Date: 18th September 2019 at 5:33pm
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Fresh off of the first international break of the season, Juventus returned to action and faced Fiorentina in what turned out to be another early season battle.

This battle, however, did not mirror the seven-goal thriller with Napoli from two weeks ago. Instead, Juventus and Fiorentina delivered a sluggish and lethargic contest that ended in a 0-0 stalemate.

Juve had hoped to deliver a win for coach Maurizio Sarri in his first game on the sidelines but unfortunately, the Bianconeri were unable to garner many goalscoring opportunities against a sturdy Fiorentina side.

Passive Juventus play into Fiorentina’s hands

If you were to tell any coach that their side would hold a team that features Cristiano Ronaldo and Gonzalo Higuain to a grand total of just two shots in the box for the entire game, they would be thrilled.

This is what Vincenzo Montella’s side accomplished on Saturday. For the entirety of the match, Fiorentina embedded a game plan that worked to near perfection. In contrast, Juventus simply looked like a shell of themselves.

Juventus made just one change from the win against Napoli, as Danilo came in at right back. Blaise Matuidi, Miralem Pjanic and Sami Khedira formed the midfield trio for Sarri in his conventional 4-3-3 formation, that also switched to a 4-4-2 when needed.

On the other hand, Fiorentina lined up in a 3-5-2 formation that switched to a 5-3-2 when out of possession. The framework for Montella’s side involved pitting Franck Ribery and Federico Chiesa upfront as the two main forwards. But the main component to this set up centered around wingbacks Dalbert and Pol Lirola.

Their workrate and influence in both the attack and defence became a significant factor in deciding just how much success the Viola would have in their risky 3-5-2 setup.

A staple of success for any team operating under a 3-5-2 is just how effective they are when out of possession.  For Fiorentina, this translated into how the team positioned themselves along with how they maintained balanced spacing across the pitch under their 5-3-2 setup when Juventus had the ball.

For example, we can clearly see that Fiorentina have their five at the back, a trio of midfielders surrounding the ball carrier and both forwards upfront. La Viola consistently kept this set up throughout the game.

From the opening minutes of the contest, it was clear as day just how Fiorentina were going to approach Juventus.

First, they strived to prevent the Bianconeri from progressing the ball into the final third through the flanks. Juventus had the potential to push play upfield through the pace of their two full backs in Alex Sandro and Danilo. The two were also capable of driving downfield with 2v1 link up plays with either a winger or midfielder – a tactic that worked effectively against Napoli.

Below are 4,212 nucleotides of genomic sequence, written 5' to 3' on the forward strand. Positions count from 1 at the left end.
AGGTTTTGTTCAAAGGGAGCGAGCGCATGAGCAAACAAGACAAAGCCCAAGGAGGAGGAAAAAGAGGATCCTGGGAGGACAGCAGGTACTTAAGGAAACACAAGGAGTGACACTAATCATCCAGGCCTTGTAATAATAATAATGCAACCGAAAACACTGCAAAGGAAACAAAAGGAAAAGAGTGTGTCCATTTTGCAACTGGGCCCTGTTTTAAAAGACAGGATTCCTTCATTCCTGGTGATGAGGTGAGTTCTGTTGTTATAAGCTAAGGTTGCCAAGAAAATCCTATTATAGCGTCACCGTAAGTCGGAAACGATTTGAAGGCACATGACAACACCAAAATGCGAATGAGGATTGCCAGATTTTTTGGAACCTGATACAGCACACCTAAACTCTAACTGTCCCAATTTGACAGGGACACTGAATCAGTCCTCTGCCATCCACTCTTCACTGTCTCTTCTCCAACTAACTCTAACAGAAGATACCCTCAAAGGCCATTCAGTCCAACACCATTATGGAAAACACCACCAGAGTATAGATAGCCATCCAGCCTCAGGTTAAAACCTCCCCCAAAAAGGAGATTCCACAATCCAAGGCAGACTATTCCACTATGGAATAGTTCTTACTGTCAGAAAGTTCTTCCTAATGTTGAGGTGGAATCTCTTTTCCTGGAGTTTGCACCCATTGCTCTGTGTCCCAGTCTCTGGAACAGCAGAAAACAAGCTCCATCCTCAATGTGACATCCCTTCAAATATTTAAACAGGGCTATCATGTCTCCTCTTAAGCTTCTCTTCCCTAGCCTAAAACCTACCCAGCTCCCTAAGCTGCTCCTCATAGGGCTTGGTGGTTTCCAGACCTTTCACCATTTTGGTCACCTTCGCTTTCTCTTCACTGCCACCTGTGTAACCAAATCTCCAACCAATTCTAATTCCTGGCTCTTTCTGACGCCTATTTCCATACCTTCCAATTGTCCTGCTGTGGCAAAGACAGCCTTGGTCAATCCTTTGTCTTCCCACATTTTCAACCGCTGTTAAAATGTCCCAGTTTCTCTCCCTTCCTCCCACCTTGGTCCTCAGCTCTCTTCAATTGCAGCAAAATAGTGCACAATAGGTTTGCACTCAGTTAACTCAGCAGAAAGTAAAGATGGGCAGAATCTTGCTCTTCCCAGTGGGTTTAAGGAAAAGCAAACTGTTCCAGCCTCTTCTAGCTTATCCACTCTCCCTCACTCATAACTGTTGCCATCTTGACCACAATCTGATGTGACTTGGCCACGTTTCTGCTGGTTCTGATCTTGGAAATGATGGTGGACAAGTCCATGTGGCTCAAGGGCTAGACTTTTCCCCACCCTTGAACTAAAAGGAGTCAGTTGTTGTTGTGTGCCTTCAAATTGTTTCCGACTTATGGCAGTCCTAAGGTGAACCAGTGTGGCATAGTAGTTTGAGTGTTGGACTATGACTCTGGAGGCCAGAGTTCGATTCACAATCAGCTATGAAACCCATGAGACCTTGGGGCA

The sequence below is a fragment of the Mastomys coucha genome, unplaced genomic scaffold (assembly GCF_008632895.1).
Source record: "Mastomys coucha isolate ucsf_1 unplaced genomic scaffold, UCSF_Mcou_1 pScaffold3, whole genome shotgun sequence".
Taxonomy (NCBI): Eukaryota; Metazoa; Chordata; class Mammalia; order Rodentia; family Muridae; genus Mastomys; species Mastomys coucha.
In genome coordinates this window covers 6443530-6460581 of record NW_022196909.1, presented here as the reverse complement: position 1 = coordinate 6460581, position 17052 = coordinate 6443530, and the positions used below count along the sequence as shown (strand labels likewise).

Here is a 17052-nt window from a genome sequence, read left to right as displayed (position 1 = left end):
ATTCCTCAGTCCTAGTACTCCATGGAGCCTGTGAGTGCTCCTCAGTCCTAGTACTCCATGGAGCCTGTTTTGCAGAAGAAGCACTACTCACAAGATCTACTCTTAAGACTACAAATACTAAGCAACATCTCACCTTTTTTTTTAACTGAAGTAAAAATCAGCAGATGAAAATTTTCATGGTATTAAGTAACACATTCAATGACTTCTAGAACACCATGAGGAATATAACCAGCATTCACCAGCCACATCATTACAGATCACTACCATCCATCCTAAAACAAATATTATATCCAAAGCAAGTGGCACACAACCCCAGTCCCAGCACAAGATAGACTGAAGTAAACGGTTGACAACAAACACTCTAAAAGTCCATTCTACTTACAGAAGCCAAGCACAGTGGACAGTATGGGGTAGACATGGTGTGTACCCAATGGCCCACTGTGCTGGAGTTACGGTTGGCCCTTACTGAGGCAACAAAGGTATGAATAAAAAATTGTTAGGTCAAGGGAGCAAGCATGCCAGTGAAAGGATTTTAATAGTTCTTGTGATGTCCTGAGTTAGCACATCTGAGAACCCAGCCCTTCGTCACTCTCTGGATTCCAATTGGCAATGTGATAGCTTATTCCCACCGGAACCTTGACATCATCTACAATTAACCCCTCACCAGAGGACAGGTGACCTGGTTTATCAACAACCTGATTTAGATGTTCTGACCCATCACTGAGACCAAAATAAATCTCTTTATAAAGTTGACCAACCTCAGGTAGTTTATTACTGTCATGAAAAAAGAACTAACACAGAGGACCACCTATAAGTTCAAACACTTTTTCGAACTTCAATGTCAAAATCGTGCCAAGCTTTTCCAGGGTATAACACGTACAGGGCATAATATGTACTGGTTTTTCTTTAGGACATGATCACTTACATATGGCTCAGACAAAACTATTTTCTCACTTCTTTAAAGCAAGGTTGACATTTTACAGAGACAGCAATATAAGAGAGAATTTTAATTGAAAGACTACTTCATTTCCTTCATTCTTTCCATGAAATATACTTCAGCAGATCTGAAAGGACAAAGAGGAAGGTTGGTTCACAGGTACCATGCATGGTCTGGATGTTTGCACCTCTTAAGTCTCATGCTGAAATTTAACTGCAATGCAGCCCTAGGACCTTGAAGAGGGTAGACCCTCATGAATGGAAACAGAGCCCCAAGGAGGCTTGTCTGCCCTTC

How exactly did Fiorentina manage to execute this plan and limit the activity of Juventus’ full-backs? Montella instructed his team to run daunted pressing triggers – a tactic centered on swarming multiple players to press when a specific player receives the ball or when possession is at a certain area of the pitch.

In Fiorentina’s case, they unleashed pressing triggers when Juventus were looking to build play from the flanks.

When effectively executed, this tactic provided Fiorentina with numerical superiority on the pitch, thus giving them a man advantage when they executed these pressing triggers. For example, if play was moving down the right flank, Ribery, Dalbert and Caceres would all move out of their lines to potentially create a 3v2 advantage and either press the ball carrier or shadow potential passing lanes.

See here how Fiorentina responded when Juventus were attempting to build up play from the flanks. With Costa in possession out wide, Fiorentina executed a pressing trigger. It worked as planned with three players surrounding Costa with the team subsequently winning back possession within seconds. This was due to Costa’s limited passing options since a Fiorentina player was closely positioned to the nearest Juventus player.

And here, Fiorentina formed a 3v3 out wide on the left flank. Fiorentina do not have numerical superiority, but they are in position to press and mark each of the three Juve players. Also, Khedira made a run into the box but was immediately met with pressure from a Fiorentina player thanks to their aggressiveness in limiting movement out wide.

This tactic had one simple goal: deprive Juventus of open space down the flanks.

Against Napoli, Juventus enjoyed more room to operate in the wide areas and move into the final third in either on the counter or through quick transitions. But this was not the case against Fiorentina.